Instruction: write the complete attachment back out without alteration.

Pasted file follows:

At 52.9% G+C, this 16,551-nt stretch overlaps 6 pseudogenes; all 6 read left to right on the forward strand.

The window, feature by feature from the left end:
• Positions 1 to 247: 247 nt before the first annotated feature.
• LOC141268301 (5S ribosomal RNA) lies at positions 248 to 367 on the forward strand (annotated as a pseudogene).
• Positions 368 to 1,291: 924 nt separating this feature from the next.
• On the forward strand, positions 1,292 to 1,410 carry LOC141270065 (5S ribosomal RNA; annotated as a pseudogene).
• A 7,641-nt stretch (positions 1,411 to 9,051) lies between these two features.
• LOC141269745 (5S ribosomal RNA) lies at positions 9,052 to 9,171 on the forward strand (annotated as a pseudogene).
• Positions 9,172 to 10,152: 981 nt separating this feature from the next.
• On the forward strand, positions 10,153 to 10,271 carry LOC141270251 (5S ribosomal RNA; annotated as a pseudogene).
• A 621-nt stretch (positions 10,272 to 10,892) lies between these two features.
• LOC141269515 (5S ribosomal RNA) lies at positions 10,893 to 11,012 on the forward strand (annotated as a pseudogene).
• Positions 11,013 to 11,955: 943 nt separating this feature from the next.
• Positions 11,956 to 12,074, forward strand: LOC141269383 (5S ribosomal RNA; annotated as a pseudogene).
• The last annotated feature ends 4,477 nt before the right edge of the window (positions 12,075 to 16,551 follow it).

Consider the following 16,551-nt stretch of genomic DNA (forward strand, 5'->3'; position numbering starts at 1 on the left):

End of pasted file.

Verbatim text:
At 52.9% G+C, this 16,551-nt stretch overlaps 6 pseudogenes; all 6 read left to right on the forward strand.

The window, feature by feature from the left end:
• Positions 1 to 247: 247 nt before the first annotated feature.
• LOC141268301 (5S ribosomal RNA) lies at positions 248 to 367 on the forward strand (annotated as a pseudogene).
• Positions 368 to 1,291: 924 nt separating this feature from the next.
• On the forward strand, positions 1,292 to 1,410 carry LOC141270065 (5S ribosomal RNA; annotated as a pseudogene).
• A 7,641-nt stretch (positions 1,411 to 9,051) lies between these two features.
• LOC141269745 (5S ribosomal RNA) lies at positions 9,052 to 9,171 on the forward strand (annotated as a pseudogene).
• Positions 9,172 to 10,152: 981 nt separating this feature from the next.
• On the forward strand, positions 10,153 to 10,271 carry LOC141270251 (5S ribosomal RNA; annotated as a pseudogene).
• A 621-nt stretch (positions 10,272 to 10,892) lies between these two features.
• LOC141269515 (5S ribosomal RNA) lies at positions 10,893 to 11,012 on the forward strand (annotated as a pseudogene).
• Positions 11,013 to 11,955: 943 nt separating this feature from the next.
• Positions 11,956 to 12,074, forward strand: LOC141269383 (5S ribosomal RNA; annotated as a pseudogene).
• The last annotated feature ends 4,477 nt before the right edge of the window (positions 12,075 to 16,551 follow it).

Consider the following 16,551-nt stretch of genomic DNA (forward strand, 5'->3'; position numbering starts at 1 on the left):